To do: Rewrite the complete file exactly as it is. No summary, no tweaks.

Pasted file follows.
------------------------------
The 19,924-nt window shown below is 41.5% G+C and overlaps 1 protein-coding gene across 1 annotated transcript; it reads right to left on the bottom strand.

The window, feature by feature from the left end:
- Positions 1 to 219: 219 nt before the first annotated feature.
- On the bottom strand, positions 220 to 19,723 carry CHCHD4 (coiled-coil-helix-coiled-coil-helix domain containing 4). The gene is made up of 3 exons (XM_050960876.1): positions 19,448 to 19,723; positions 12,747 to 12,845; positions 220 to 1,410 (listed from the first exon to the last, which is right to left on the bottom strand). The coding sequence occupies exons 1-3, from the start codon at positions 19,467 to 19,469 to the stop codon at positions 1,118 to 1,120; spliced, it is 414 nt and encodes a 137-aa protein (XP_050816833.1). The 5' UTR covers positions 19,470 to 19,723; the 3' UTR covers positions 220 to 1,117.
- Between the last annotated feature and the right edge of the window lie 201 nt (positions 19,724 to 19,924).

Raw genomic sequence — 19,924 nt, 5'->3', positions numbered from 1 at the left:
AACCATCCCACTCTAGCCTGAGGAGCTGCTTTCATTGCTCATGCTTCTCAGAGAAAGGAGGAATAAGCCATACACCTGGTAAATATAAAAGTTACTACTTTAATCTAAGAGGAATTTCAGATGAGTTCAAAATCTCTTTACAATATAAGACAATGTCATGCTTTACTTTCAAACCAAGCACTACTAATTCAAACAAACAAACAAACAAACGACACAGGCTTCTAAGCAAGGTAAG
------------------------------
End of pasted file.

The 19,924-nt window shown below is 41.5% G+C and overlaps 1 protein-coding gene across 1 annotated transcript; it reads right to left on the bottom strand.

The window, feature by feature from the left end:
- Positions 1 to 219: 219 nt before the first annotated feature.
- On the bottom strand, positions 220 to 19,723 carry CHCHD4 (coiled-coil-helix-coiled-coil-helix domain containing 4). The gene is made up of 3 exons (XM_050960876.1): positions 19,448 to 19,723; positions 12,747 to 12,845; positions 220 to 1,410 (listed from the first exon to the last, which is right to left on the bottom strand). The coding sequence occupies exons 1-3, from the start codon at positions 19,467 to 19,469 to the stop codon at positions 1,118 to 1,120; spliced, it is 414 nt and encodes a 137-aa protein (XP_050816833.1). The 5' UTR covers positions 19,470 to 19,723; the 3' UTR covers positions 220 to 1,117.
- Between the last annotated feature and the right edge of the window lie 201 nt (positions 19,724 to 19,924).

Raw genomic sequence — 19,924 nt, 5'->3', positions numbered from 1 at the left:
AACCATCCCACTCTAGCCTGAGGAGCTGCTTTCATTGCTCATGCTTCTCAGAGAAAGGAGGAATAAGCCATACACCTGGTAAATATAAAAGTTACTACTTTAATCTAAGAGGAATTTCAGATGAGTTCAAAATCTCTTTACAATATAAGACAATGTCATGCTTTACTTTCAAACCAAGCACTACTAATTCAAACAAACAAACAAACAAACGACACAGGCTTCTAAGCAAGGTAAG